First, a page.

't he accepting it ne fuel? >> it would cause drawing up laws to govern what the pressure should do. this really was a question of the heart of all of this. how could you make sure that everybody was involvinged incluesing publishers that aren't to do so without the piece of legislation that would amount enemies of the system sucting to licensing. the law had to change. talks use similar language that would simply recognize an independent regulator in raw. this debate went for months and months and months. they were joined. it would billion far more something more owneress. that's what david cameron was addressing in some of of his concerns. how did it feel? >> we saw something rather by zard there. we heard from the two men, the prime minister and the deputy frimse. there were -- separation. one of those two men thinks new law is skential and the other not is not. >> in the backgrounds for a moment, you've got the last few months. will continue to cross party talks. but simultaneously you also god the crime city. try now that new regulator could be brought in into this new law if i
geithner. it could delay the tax filings. the government relies on august revenue to come in and it usually comes flooding in during march and april. people need to pay their taxes, but they don't know which tax rules will apply. host: the other deadline is the debt limit. here at $16.4 trillion. guest: >> the treasury department can stop funding federal pensions and do some other maneuvers, essentially to buy them another six weeks of time. we all at this last year. closer they get to that is when financial markets will start going crazy. the debates we are having now about tax and spending will likely be the same debates we are having six weeks from now. host: there's the u.s. debt clock. you can also see how much that is for individuals and what protection is moving ahead. our guest is damian paletta of the wall street journal. the covers finances and congress and the white house. his work is available online. from the senate floor yesterday, these comments by the senate democratic leader harry reid. [video clip] >> the speakership all members of the house back to washington today. he sh
this is coming up. the government will continue to function for a couple more months. emergency measures will be used to keep the money flowing, so to speak. this is unrelated to the fiscal cliff, so it's an additional problem that everybody has to deal with. of course the worst thing is we know how horrible it was the last time the debt ceiling needed to be raised in the summer of 2011, it went down to the wire and it looked as if there was a chance the united states would not raise the borrowing limit and default. we heard talk about social security payments not going out and that kind of thing. that's all led to the first downgrade in the u.s. credit rating, the stock market tanked. that was a ugly scenario. on top of the fiscal cliff, we may go through this all over again. it's another drag on the markets and on the whole economy at exactly the wrong time. >> when you say drag, though, give us an example of what you mean. we talked about january 2nd, everybody goes back to work and markets open. are we going to see a lot of volatility. all of a sudden it crashes down at once. what ha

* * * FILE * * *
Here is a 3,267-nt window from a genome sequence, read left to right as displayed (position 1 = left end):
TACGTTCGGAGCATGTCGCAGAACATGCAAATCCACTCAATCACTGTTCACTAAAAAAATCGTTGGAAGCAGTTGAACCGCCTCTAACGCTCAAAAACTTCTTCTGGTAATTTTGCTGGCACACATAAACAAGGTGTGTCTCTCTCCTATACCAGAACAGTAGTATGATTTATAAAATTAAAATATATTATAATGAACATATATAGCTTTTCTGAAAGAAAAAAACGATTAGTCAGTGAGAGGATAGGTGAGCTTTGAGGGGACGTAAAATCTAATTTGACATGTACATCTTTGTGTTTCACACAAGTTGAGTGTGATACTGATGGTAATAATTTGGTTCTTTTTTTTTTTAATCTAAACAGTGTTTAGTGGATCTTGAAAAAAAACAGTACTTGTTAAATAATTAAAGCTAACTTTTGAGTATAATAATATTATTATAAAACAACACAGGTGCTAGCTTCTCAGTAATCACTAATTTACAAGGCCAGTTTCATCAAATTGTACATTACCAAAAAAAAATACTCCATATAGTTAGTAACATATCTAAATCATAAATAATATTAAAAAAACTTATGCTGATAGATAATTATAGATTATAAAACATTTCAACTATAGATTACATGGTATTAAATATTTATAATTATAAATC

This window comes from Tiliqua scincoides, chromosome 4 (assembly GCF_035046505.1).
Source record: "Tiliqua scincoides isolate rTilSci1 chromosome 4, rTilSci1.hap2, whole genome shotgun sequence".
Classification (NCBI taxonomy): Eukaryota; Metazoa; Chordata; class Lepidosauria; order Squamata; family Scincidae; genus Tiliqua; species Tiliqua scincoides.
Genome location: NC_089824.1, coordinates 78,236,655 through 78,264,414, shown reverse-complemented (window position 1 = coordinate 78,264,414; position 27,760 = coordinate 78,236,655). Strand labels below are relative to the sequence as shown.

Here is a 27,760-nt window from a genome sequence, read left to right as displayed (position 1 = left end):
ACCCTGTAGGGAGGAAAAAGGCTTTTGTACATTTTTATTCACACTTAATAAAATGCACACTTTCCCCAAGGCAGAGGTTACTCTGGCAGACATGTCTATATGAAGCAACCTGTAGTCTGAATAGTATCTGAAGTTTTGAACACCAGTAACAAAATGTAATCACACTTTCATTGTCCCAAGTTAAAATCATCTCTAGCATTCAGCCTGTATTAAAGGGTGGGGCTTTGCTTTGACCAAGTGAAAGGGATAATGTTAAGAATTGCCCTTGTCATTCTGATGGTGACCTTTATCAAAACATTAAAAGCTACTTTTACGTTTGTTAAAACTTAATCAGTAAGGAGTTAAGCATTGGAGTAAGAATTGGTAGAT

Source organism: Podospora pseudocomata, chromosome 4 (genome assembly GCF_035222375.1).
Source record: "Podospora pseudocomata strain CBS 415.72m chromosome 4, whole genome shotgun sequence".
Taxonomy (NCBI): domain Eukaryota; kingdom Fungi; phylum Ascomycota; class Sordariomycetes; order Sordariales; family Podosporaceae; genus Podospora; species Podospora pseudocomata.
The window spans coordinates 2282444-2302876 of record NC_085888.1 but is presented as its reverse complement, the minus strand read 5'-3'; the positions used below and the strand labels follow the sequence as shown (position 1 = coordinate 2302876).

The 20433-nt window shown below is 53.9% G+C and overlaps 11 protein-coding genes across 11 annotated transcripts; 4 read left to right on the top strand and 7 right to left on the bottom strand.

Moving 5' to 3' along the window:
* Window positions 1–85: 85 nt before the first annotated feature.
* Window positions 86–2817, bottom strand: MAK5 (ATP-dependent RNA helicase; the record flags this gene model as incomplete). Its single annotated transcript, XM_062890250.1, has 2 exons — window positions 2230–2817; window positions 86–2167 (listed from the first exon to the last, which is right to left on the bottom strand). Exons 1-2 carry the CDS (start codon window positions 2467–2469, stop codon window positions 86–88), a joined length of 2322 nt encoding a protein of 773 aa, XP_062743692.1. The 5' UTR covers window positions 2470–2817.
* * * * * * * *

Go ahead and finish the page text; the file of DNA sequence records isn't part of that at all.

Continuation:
a dramatic decline in their payments from the government, and certainly, that we're not going to do the sequester. we cannot tolerate, ordinary people can't tolerate these kinds of cuts in programs. >> absolutely. congresswoman jan schakowsky, thank you so very much. >> thank you. >> remember to answer tonight's question there at the bottom of the screen and share your thoughts on twitter @edshow and on facebook. i want to know what you think. >>> coming up, this congress is on track to be the worst congress ever. that's right. "the huffington post" amanda turco and robert reich will join me. my wife takes centrum silver. i've been on the fence about it. then i read an article about a study that looked at the long term health benefits of taking multivitamins. they used centrum silver for the study... so i guess my wife was right. [ male announcer ] centrum. always your most complete. of green giant vegetables it's easy to eat like a giant... ♪ and feel like a green giant. ♪ ho ho ho ♪ green giant >>> coming up, more on tonight's breaking news of the fiscal cliff with former la
't have a dramatic decline in their payments from the government, and certainly, that we're not going to do the sequester. we cannot tolerate, ordinary people can't tolerate these kinds of cuts in programs. >> absolutely. congresswoman jan schakowsky, thank you so very much. >> thank you. >> remember to answer tonight's question there at the bottom of the screen and share your thoughts on twitter @edshow and on facebook. i want to know what you think. >>> coming up, this congress is on track to be the worst congress ever. that's right. "the huffington post" amanda turco and robert reich will join me. >>> coming up, more on tonight's breaking news of the fiscal cliff with former labor secretary, robert reich, and amanda turco of "the huffington post." >>> then, chicago reaches the tragic milestone of 500 homicides in 2012. reverend jesse jackson will join me to discuss curbing gun violence in our cities. we'll be right back. >>> so the american people are watching what we do here. obviously, their patience is already thinning. this is deja vu all over again. america wonders why it is t